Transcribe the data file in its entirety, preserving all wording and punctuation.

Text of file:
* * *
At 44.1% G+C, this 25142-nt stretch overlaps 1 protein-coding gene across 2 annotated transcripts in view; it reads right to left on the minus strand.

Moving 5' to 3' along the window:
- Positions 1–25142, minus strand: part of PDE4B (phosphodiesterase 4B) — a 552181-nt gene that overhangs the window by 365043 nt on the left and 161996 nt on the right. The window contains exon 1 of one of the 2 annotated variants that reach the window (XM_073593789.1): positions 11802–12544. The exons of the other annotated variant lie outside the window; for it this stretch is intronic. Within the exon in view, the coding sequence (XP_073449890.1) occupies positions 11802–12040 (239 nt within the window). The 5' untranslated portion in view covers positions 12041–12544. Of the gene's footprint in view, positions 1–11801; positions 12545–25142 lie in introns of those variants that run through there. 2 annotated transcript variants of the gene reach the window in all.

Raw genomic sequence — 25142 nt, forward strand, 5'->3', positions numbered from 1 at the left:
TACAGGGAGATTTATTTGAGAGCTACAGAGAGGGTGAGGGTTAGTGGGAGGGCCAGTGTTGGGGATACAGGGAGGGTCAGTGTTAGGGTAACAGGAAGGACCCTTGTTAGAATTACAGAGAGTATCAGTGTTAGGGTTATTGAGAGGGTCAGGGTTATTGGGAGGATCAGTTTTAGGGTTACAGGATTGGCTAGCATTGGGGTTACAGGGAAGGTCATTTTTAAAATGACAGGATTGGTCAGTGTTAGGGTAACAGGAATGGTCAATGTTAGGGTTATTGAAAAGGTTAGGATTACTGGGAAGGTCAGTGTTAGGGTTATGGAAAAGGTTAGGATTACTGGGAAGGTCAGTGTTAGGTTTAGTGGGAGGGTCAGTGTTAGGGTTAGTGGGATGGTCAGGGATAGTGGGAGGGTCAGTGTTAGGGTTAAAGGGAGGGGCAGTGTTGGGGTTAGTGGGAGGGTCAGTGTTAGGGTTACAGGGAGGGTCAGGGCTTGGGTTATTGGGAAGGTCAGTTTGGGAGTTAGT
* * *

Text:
At 44.1% G+C, this 25142-nt stretch overlaps 1 protein-coding gene across 2 annotated transcripts in view; it reads right to left on the minus strand.

Moving 5' to 3' along the window:
- Positions 1–25142, minus strand: part of PDE4B (phosphodiesterase 4B) — a 552181-nt gene that overhangs the window by 365043 nt on the left and 161996 nt on the right. The window contains exon 1 of one of the 2 annotated variants that reach the window (XM_073593789.1): positions 11802–12544. The exons of the other annotated variant lie outside the window; for it this stretch is intronic. Within the exon in view, the coding sequence (XP_073449890.1) occupies positions 11802–12040 (239 nt within the window). The 5' untranslated portion in view covers positions 12041–12544. Of the gene's footprint in view, positions 1–11801; positions 12545–25142 lie in introns of those variants that run through there. 2 annotated transcript variants of the gene reach the window in all.

Raw genomic sequence — 25142 nt, forward strand, 5'->3', positions numbered from 1 at the left:
TACAGGGAGATTTATTTGAGAGCTACAGAGAGGGTGAGGGTTAGTGGGAGGGCCAGTGTTGGGGATACAGGGAGGGTCAGTGTTAGGGTAACAGGAAGGACCCTTGTTAGAATTACAGAGAGTATCAGTGTTAGGGTTATTGAGAGGGTCAGGGTTATTGGGAGGATCAGTTTTAGGGTTACAGGATTGGCTAGCATTGGGGTTACAGGGAAGGTCATTTTTAAAATGACAGGATTGGTCAGTGTTAGGGTAACAGGAATGGTCAATGTTAGGGTTATTGAAAAGGTTAGGATTACTGGGAAGGTCAGTGTTAGGGTTATGGAAAAGGTTAGGATTACTGGGAAGGTCAGTGTTAGGTTTAGTGGGAGGGTCAGTGTTAGGGTTAGTGGGATGGTCAGGGATAGTGGGAGGGTCAGTGTTAGGGTTAAAGGGAGGGGCAGTGTTGGGGTTAGTGGGAGGGTCAGTGTTAGGGTTACAGGGAGGGTCAGGGCTTGGGTTATTGGGAAGGTCAGTTTGGGAGTTAGT